Wednesday, November 26, 2008

Sustaining Innovation: Perspectives From Andrew Hargadon

An interesting thesis of Andrew Hargadon's book How Breakthroughs Happen is that creative breakthroughs in organizations are more the result of innovation than invention. Organizations that stay ahead of the curve foster collaboration that leads to recombinant innovation: ways of assembling old things in new ways. "For these companies," he explains, "innovation isn't a process of thinking outside the box so much as one of thinking in boxes that others haven't seen before" (p. 13).

What kills creative breakthroughs is insularity and a lack of communication. Teamwork fosters innovation by helping participants think in unnoticed boxes. This is particularly the case when team members can "broker" information across disciplines.

One of the greatest threats to trader success and longevity is isolation and insularity. Without the free flow of ideas from different sources and perspectives, individual traders become trapped in limited ways of viewing and doing. Hargadon argues that creativity requires both bridging and building; it is a fundamentally social process. Perhaps that is why I have consistently found that successful traders and portfolio managers have well-developed networks of contacts.

One of the great challenges of the online medium is to create virtual networks that can sustain one's own creative processes. In the right kinds of networks, participants serve as knowledge brokers, combining and recombining ideas and perspectives. If one's trading is a business, it is helpful to understand how successful businesses innovate. A large part of success is situating oneself in the right social networks.


yew kock said...

Hi Brett,
Sorry I have to use this page to ask you a question. I read your 3-part article in your Article Section on "A trader's Self-evaluation Checklist". The last part appears to be missing. May I know how to access to this final part of the article and also, any other such related topics that I can read. Thanks.

YK Lim

IDkit aka Ana said...


In a nutshell, we have to combine the right brain with the left brain to sustain innovation.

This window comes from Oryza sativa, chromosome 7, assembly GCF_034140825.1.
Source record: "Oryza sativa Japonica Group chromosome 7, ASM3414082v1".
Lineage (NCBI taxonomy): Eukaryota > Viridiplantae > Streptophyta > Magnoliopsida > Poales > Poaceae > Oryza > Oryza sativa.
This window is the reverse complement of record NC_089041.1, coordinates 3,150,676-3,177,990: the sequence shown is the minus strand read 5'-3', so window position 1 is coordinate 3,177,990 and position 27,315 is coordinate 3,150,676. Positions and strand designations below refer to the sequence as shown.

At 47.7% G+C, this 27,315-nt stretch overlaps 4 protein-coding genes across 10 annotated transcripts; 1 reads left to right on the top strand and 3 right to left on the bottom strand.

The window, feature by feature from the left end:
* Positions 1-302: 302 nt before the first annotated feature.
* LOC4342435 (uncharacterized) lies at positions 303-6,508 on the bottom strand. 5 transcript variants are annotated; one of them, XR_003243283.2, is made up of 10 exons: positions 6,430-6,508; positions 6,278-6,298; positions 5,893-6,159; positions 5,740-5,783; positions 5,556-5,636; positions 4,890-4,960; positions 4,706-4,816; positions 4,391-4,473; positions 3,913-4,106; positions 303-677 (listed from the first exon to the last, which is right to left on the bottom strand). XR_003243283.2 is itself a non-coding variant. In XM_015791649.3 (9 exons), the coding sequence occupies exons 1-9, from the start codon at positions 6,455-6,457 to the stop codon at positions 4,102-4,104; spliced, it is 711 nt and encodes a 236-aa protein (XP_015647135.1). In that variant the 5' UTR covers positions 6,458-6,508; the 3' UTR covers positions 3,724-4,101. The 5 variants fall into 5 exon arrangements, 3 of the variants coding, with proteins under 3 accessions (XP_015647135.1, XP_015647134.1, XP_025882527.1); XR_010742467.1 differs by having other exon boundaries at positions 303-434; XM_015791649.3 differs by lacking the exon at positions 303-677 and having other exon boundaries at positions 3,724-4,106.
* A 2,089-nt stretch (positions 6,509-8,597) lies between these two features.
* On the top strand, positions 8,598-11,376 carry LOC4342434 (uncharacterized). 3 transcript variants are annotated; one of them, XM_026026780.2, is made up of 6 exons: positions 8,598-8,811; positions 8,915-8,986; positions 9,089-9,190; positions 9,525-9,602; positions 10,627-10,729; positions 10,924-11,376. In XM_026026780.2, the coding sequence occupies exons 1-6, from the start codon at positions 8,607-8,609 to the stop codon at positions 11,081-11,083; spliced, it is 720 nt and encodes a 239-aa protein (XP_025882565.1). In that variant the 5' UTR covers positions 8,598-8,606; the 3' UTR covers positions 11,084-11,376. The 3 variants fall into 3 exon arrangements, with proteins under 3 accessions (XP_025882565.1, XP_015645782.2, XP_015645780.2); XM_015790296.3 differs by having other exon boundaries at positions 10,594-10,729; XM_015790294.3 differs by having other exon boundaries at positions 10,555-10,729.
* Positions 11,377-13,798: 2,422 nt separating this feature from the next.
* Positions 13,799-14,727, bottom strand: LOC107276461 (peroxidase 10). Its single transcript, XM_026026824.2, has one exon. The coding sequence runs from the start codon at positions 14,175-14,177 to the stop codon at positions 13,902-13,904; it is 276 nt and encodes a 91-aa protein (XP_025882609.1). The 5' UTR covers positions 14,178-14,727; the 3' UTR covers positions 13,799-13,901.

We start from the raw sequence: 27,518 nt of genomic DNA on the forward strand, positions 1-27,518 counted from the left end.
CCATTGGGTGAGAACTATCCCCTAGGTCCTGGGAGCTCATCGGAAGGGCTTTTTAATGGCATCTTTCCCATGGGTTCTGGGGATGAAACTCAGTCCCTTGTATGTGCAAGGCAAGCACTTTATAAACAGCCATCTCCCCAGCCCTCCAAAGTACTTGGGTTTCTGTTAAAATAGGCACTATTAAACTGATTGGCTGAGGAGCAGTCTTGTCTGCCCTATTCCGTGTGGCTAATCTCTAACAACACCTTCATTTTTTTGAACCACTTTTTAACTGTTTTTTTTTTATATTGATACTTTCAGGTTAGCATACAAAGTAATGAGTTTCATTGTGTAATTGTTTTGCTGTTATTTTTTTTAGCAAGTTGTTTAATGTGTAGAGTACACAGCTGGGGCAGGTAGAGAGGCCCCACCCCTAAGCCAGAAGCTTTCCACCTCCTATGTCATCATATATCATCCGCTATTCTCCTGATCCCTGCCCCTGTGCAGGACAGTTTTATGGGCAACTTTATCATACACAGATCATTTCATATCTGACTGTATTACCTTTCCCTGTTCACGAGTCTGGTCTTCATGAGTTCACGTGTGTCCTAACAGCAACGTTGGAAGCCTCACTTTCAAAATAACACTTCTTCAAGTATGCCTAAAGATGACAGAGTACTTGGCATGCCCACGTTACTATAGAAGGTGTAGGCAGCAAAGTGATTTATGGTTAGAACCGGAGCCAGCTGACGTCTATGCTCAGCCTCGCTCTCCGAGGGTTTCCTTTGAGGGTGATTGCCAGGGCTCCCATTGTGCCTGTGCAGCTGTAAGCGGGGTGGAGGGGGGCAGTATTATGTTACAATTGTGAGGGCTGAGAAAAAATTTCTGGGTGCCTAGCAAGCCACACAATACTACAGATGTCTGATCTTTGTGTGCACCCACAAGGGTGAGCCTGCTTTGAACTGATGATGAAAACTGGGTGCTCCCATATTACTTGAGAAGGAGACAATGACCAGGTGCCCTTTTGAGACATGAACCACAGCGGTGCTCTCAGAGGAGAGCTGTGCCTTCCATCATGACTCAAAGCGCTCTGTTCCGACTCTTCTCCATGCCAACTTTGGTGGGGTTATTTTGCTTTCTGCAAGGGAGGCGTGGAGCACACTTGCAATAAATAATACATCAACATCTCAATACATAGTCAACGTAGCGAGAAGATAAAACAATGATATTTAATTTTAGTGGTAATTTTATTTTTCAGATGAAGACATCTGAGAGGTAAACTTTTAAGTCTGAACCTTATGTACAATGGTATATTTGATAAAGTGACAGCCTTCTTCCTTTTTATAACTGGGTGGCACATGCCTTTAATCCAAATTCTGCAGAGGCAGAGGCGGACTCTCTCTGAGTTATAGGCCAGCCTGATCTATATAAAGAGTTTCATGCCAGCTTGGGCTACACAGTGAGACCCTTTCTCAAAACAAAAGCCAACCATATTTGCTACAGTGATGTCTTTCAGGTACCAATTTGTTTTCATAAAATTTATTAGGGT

A first module course combining the Arts with the Sciences in tertiary institutions would lay this foundation for inventiveness and sustain innovations.

Leaders in modern organizations attempting to pursue
innovation must recognize that success won’t
come through the individual pursuit of invention. As
the science fiction author William Gibson once said,
“The future is already here, it’s just unevenly distributed.”
The firms that best exploit their innovation
networks will shape that future.

Russell said...

Morning Brett,
As an insulated and a tad isolated trader, I am very familiar with your thoughts. To what extent does personal blogging and creating an environment with others fit in?

IDkit aka Ana said...

As to how your post fits in with your thinking, as well as mine is this:

1. If there is no sharing of knowledge, there will be no passing of the baton , so to speak, to successors who in turn pass on and share their knowledge , for posterity to improve on.

2.Imperial old China is a classic case in point. China invented many scientific papers on , eg printing, the compass, gunpowder, etc. However due to close and selfish pursuits of the Mandarins, their knowledge died with them and the nation instead of progressing, regressed over the centuries, while the Western scientists published their papers for posterity to share and the West progressed ahead of the old China.

The new China has now opened its door to the the world and see what miracles have emerged, with China now at the brink of overtaking the biggest economic power in the world!

3. Being a loner trader, which I am one, does not preclude writing and sharing at forums or weblogs to participate and learn from each other.

Humans cannot live by bread alone ; we need social interaction to have a healthy attitude in life, my thinking.

Brett Steenbarger, Ph.D. said...

Hi YK,

The checklist is not a 3 part article; sorry. It's the article on my personal site "A Personality Questionnaire for Traders" that is in 3 parts. All 3 are condensed into a single Word file.


Brett Steenbarger, Ph.D. said...

Hi Russell,

You make a good point; I find that the interactions I have online do help with jogging my mind and aiding fresh perspectives.


Brett Steenbarger, Ph.D. said...

Excellent points, Ana; thanks for the perspective--